Urethritis, Infection vs. Chemical (Adult Female) 

You have urethritis. This means there is swelling (inflammation) in your urethra. The urethra is the tube that drains the urine out of your bladder. Urethritis is most often caused by a bacterial infection. This may be from gonorrhea, chlamydia, or another sexually transmitted infection (STI). But it may be caused by other things. These can include irritation from soap, lotion, deodorant, or spermicides. Hormone changes that happen after menopause can also cause it. The cause of your urethritis is not known.

Women with urethritis often don't have symptoms. When symptoms do happen, they can be the same as a urinary tract infection or bladder infection. Symptoms can include:

  • Burning or pain when urinating

  • Feeling like you have to urinate often

  • Pus coming from your vagina

  • Pressure or pain in your lower belly (abdomen)

  • Pain when you have sex

Urethritis caused by bacteria is treated with antibiotics. It may clear up in a few weeks or months, even without treatment. But if you don't get treatment, the bacteria that cause the infection can stay in the urethra. Even if symptoms go away, you can still have the infection. And you can spread it to others.

Your sex partner or partners also need to be treated. This is true even if they have no symptoms. You can get infected again if they aren't treated and you have sex with them. Your partner should call their healthcare provider to be looked at and treated.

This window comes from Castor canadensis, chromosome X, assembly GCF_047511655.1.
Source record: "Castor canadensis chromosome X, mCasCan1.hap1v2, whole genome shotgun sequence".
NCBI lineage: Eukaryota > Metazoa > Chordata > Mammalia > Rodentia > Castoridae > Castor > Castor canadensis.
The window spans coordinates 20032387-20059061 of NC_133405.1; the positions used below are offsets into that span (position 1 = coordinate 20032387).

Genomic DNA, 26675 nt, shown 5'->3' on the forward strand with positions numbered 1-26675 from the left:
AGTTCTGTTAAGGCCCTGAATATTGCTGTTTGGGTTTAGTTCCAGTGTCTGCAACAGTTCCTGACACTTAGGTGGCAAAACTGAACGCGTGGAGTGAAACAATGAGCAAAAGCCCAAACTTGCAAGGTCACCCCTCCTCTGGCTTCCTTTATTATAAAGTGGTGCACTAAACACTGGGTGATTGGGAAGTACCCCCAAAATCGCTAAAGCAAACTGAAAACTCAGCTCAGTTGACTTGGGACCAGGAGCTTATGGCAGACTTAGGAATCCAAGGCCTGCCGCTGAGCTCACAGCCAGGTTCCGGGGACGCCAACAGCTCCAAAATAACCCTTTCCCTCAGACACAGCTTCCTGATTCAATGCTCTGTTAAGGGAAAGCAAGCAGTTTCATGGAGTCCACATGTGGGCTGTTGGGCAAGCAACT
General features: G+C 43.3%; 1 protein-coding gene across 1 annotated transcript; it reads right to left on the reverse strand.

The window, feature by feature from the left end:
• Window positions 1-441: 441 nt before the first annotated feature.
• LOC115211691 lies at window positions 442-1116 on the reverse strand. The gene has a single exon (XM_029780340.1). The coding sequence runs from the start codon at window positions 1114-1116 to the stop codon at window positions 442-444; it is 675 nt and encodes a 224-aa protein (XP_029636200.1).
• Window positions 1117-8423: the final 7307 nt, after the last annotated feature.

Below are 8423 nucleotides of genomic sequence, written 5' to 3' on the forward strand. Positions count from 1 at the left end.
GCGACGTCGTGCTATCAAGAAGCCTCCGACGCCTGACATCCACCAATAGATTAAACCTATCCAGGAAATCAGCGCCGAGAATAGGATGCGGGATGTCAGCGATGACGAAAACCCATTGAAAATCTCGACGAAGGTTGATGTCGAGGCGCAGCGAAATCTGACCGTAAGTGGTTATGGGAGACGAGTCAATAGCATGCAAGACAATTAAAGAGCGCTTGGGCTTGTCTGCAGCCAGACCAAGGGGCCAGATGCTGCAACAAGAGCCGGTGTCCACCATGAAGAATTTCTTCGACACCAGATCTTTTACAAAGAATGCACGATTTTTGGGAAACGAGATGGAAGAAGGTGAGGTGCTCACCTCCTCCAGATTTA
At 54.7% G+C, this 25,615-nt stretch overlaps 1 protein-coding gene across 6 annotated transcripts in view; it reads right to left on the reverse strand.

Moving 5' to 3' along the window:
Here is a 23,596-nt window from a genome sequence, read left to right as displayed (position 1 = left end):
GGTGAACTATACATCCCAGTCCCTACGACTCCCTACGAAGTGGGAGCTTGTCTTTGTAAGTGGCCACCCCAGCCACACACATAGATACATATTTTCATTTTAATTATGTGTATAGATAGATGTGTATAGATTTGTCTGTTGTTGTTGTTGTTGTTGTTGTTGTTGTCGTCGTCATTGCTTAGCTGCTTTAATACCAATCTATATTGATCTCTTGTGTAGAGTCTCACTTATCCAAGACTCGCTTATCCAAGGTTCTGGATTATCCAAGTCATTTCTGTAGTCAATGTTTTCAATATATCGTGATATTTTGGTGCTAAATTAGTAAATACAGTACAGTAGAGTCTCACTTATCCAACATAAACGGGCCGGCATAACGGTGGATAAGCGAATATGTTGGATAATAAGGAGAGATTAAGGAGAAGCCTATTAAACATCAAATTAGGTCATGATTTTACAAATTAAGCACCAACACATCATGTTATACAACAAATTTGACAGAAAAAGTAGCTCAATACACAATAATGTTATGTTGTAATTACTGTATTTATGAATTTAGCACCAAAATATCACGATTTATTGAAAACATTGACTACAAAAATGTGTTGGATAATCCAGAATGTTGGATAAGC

Home care

Follow these guidelines when caring for yourself at home:

  • Stop using anything that may cause irritation. This includes soap, lotions, or other chemicals.

  • If you were given antibiotics, take them until they are all gone. Or until your healthcare provider tells you to stop. It's important to finish the antibiotics even if your symptoms go away. This is to make sure the infection has completely cleared up.

  • Don't have sex until both you and your partner have finished all of the antibiotics, and your provider tells you that you can't pass on the infection.

  • You can take acetaminophen or ibuprofen for pain, unless you were given a different pain medicine to use. If you have long-term (chronic) liver or kidney disease, talk with your provider before taking these medicines. Also talk with your provider if you've had a stomach ulcer or GI (gastrointestinal) bleeding, or are taking blood- thinner medicines.

  • Learn about safe sex practices and use them. The safest sex is with a partner who does not have an STI and only has sex with you. Condoms may keep you from getting some STIs. These include gonorrhea, chlamydia and HIV. But condoms are not a guarantee you won't get these diseases.

Follow-up care

Follow up with your healthcare provider, or as advised. If an STI culture was taken, call as directed for the result. If you are diagnosed with an STI, follow up with your provider or your local health department. You should have a complete STI screening, including HIV testing. For more information, call CDC-INFO at 800-232-4636.

When to get medical advice

Call your healthcare provider right away if any of these occur:

  • You don't get better after 3 days

  • Fever of 100.4ºF (38ºC) or higher, or as directed by your provider

  • New pain in your lower belly or back

  • Pain in your lower belly or back that gets worse

  • Repeated vomiting

  • Vaginal discharge or unexpected vaginal bleeding

  • Weakness, dizziness, or fainting

  • You can't urinate because of the pain

  • Rash or joint pain

  • Painful open sores on the outer vaginal area

  • Enlarged, painful lumps (lymph nodes) in your groin 

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